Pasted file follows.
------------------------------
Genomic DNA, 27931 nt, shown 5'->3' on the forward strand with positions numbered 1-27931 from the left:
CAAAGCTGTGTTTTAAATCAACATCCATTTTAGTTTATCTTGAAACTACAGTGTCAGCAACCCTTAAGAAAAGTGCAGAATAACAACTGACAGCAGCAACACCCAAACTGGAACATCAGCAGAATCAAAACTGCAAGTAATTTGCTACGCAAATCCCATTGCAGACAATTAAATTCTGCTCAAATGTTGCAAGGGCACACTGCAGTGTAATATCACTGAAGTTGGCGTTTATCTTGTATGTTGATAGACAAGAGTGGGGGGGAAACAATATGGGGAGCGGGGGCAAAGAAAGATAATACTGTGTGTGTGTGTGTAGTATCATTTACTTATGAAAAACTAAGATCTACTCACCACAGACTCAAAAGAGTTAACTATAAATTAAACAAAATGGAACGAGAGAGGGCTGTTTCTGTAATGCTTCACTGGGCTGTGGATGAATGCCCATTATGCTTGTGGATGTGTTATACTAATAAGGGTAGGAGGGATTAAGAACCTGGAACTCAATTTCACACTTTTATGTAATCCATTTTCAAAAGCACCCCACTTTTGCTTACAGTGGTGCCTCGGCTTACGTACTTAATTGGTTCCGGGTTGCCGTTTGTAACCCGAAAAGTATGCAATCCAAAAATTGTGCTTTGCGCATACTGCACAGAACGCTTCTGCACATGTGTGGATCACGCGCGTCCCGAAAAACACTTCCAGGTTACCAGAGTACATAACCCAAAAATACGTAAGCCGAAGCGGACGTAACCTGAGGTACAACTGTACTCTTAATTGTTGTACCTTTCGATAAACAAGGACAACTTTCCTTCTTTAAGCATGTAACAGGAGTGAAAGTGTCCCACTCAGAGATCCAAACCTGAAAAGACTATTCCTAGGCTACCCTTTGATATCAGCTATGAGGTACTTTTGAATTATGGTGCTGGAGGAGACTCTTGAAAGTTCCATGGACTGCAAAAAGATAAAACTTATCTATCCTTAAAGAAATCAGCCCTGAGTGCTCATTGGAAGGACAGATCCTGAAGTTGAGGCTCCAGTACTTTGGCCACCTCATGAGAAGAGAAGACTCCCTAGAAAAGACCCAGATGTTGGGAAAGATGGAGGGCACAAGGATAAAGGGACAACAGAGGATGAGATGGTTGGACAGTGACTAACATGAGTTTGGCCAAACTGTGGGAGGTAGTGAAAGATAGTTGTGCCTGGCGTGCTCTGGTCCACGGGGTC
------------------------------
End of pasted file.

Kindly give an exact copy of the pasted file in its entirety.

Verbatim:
Genomic DNA, 27931 nt, shown 5'->3' on the forward strand with positions numbered 1-27931 from the left:
CAAAGCTGTGTTTTAAATCAACATCCATTTTAGTTTATCTTGAAACTACAGTGTCAGCAACCCTTAAGAAAAGTGCAGAATAACAACTGACAGCAGCAACACCCAAACTGGAACATCAGCAGAATCAAAACTGCAAGTAATTTGCTACGCAAATCCCATTGCAGACAATTAAATTCTGCTCAAATGTTGCAAGGGCACACTGCAGTGTAATATCACTGAAGTTGGCGTTTATCTTGTATGTTGATAGACAAGAGTGGGGGGGAAACAATATGGGGAGCGGGGGCAAAGAAAGATAATACTGTGTGTGTGTGTGTAGTATCATTTACTTATGAAAAACTAAGATCTACTCACCACAGACTCAAAAGAGTTAACTATAAATTAAACAAAATGGAACGAGAGAGGGCTGTTTCTGTAATGCTTCACTGGGCTGTGGATGAATGCCCATTATGCTTGTGGATGTGTTATACTAATAAGGGTAGGAGGGATTAAGAACCTGGAACTCAATTTCACACTTTTATGTAATCCATTTTCAAAAGCACCCCACTTTTGCTTACAGTGGTGCCTCGGCTTACGTACTTAATTGGTTCCGGGTTGCCGTTTGTAACCCGAAAAGTATGCAATCCAAAAATTGTGCTTTGCGCATACTGCACAGAACGCTTCTGCACATGTGTGGATCACGCGCGTCCCGAAAAACACTTCCAGGTTACCAGAGTACATAACCCAAAAATACGTAAGCCGAAGCGGACGTAACCTGAGGTACAACTGTACTCTTAATTGTTGTACCTTTCGATAAACAAGGACAACTTTCCTTCTTTAAGCATGTAACAGGAGTGAAAGTGTCCCACTCAGAGATCCAAACCTGAAAAGACTATTCCTAGGCTACCCTTTGATATCAGCTATGAGGTACTTTTGAATTATGGTGCTGGAGGAGACTCTTGAAAGTTCCATGGACTGCAAAAAGATAAAACTTATCTATCCTTAAAGAAATCAGCCCTGAGTGCTCATTGGAAGGACAGATCCTGAAGTTGAGGCTCCAGTACTTTGGCCACCTCATGAGAAGAGAAGACTCCCTAGAAAAGACCCAGATGTTGGGAAAGATGGAGGGCACAAGGATAAAGGGACAACAGAGGATGAGATGGTTGGACAGTGACTAACATGAGTTTGGCCAAACTGTGGGAGGTAGTGAAAGATAGTTGTGCCTGGCGTGCTCTGGTCCACGGGGTC